Cons:

  • Expensive

Although it’s a little pricey, the full-frame Canon EOS R5 delivers excellent stabilization—up to 8 stops in combination with some Canon IS lenses. Other impressive parameters include speedy (and accurate) autofocus and tracking thanks to its Dual Pixel CMOS AF II system. It’s dust and water-resistant to withstand the rigors of outdoor photography and comes equipped with dual memory card slots, including a CFexpress. This is essentially the digital version of Canon’s stalwart 5D DSLR line and it can handle just about anything a pro photographer could need it to do in a relatively compact body.

If you don’t need the 45-megapixel resolution and super-high-res video chops found in the R5, the Canon EOS R6 offers many of the same in terms of focusing and stabilization with a more reasonable 20-megapixel resolution and matching SD card memory slots.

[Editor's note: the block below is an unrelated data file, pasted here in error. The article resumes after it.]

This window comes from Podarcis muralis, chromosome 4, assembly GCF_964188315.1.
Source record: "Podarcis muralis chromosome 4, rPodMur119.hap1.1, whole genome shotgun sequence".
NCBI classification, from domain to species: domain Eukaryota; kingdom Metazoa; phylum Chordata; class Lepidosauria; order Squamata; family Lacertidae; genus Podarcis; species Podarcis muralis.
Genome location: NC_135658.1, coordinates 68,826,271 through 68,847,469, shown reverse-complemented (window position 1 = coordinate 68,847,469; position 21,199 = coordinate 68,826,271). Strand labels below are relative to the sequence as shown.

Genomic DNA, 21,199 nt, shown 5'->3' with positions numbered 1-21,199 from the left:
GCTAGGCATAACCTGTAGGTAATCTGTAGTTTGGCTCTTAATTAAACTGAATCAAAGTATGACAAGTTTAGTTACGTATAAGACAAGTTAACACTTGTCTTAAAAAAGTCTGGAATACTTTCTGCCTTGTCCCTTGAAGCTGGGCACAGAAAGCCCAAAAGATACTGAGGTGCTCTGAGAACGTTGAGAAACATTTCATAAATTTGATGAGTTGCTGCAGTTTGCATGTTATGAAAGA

Best for low light photography: Nikon Z6 II

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Why it made the cut: Nikon’s mid-level full-frame mirrorless camera doesn’t pack the sensor with pixels, which translates into less noise in low-light.

Specs:

  • Sensor size: Full-frame
  • Resolution: 24.5-megapixels
  • Lens mount: Nikon Z
  • Dimensions: 5.3 x 2.7 x 4 inches
  • Weight: 1.29 pounds

Pros: 

  • Superb image quality overall, but especially in low-light
  • Intuitive controls and menu systems
  • Compact
  • Exemplary metering system

Cons:

  • 24-megapixels may feel a little low for some shooters